If you haven't heard, another big OEM has decided to drop the headphone jack. OnePlus, the hero of the people, has just announced that the OnePlus 6T will not have the popular port. With this decision, audiophiles and others are limited to just three big-name options.
Since news of Apple removing the headphone jack hit the internet, Android OEMs left and right have followed in their footsteps, some even removing the port before them. OnePlus stood tall on the small list of OEMs that didn't follow this trend, opting instead to listen to community outrage. Unfortunately, all good things must come to an end. And while there are several budget options which still include the port, for phones with the latest and greatest specs, you now only have three choices in the US.
LG and Samsung are the only two companies to still offer the headphone jack on their premium lineup. LG even doubled down on the port by enhancing it with a Quad DAC. Besides them, the only option left is the OnePlus 6, which is the only remaining flagship phone with 2018 specs still supporting the port.
Back in 2016, rumors swirled that Apple would be removing the headphone jack. With these rumors, several OEMs decided to jump the gun and beat them to the punch. As the months and years passed, more OEMs followed in Apple's footsteps, similar to what's currently happening with the display notch. And now, two years later, there are hardly any options left.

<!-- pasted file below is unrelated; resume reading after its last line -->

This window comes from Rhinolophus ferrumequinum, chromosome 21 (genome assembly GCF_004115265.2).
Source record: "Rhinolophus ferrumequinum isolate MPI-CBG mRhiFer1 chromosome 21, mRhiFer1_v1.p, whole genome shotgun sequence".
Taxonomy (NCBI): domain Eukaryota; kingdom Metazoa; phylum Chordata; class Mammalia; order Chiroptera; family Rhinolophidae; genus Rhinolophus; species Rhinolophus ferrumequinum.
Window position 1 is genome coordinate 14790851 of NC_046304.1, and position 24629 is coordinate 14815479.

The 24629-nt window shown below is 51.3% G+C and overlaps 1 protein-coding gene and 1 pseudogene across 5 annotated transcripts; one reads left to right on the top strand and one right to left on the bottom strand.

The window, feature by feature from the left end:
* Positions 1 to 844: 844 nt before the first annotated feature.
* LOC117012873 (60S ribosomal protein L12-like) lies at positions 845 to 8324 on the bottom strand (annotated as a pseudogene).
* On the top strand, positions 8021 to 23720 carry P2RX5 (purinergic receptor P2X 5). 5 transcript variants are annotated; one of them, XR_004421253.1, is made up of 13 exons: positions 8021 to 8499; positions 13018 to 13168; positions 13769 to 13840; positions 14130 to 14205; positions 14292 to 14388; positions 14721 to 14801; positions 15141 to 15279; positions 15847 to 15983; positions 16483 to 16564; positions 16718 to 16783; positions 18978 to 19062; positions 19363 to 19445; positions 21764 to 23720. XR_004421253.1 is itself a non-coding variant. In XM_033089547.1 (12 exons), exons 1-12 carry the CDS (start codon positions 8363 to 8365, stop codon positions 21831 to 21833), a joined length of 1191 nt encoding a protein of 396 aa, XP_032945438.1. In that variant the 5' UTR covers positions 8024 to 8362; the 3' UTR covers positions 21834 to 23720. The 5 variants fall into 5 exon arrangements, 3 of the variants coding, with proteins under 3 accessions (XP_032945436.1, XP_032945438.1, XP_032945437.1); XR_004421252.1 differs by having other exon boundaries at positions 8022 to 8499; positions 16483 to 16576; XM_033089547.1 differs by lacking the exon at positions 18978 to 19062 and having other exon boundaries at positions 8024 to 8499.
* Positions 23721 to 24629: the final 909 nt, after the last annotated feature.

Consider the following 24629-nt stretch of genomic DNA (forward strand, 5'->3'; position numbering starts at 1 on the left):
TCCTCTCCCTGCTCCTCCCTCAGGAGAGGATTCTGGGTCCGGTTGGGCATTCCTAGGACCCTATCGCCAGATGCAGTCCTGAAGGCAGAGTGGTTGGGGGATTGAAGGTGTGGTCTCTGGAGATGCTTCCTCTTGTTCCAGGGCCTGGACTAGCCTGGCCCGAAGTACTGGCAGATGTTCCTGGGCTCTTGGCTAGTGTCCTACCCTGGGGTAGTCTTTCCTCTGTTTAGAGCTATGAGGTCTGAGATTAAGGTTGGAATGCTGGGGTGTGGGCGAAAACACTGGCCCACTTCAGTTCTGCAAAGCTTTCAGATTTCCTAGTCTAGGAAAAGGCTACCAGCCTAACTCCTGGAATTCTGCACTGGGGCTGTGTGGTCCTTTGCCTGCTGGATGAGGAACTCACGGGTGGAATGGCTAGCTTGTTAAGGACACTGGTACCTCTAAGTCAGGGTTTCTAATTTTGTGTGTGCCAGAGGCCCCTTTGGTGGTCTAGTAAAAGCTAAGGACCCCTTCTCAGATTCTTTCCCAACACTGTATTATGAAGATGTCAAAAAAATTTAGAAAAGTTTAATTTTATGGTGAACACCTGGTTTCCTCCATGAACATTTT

After announcing the newest iPhones for the 2018–2019 season, Apple quietly removed any iPhone older than iPhone 7 from their store, thereby officially stopping the production of any new iPhone with a headphone jack (you can still buy one used or refurbished). And Apple is no longer including the dongle which converted the Lightning connector to a 3.5 mm headphone jack, forcing users to pay for the dongle, use Lightning headphones, or turn to wireless options.
On the Android side of things, we've seen OEMs fall since 2016 starting with LeEco, Motorola, and HTC. Google actually made fun of the iPhone that year about removing the jack, then removed the port in their Pixel 2 the following year. OnePlus did the same thing as Google, making fun of Apple with previous phones about how they still believe in the headphone jack. However, just like Google, OnePlus is now removing it, announcing the removal to TechRadar. And so as headphone jack fans search for options, we decided to come up with a list of the best flagship smartphones that still still work with a standard set of earbuds.
When Apple officially ditched the headphone jack, LG was one of the few companies to stay true to the port. However, unlike all but one other OEM, LG decided to double down by enhancing it. And it starts with the Quad DAC.
As much as we appreciated companies such as OnePlus keeping the headphone jack, without an enhanced DAC, it more a convenient feature than an advantage. With the Quad DAC, LG devices such as the G7 ThinQ can drive higher resistance headphones capable of far better sound than what's currently capable with wireless.
Instead of having to max out the volume on your phone to hear your audio, the Quad DAC let you drive the headphones properly, allowing you to use less than half of the volume rocker to output the same actual decibels. Using the Quad DAC is a profound experience, making you question how you have listened to music without it.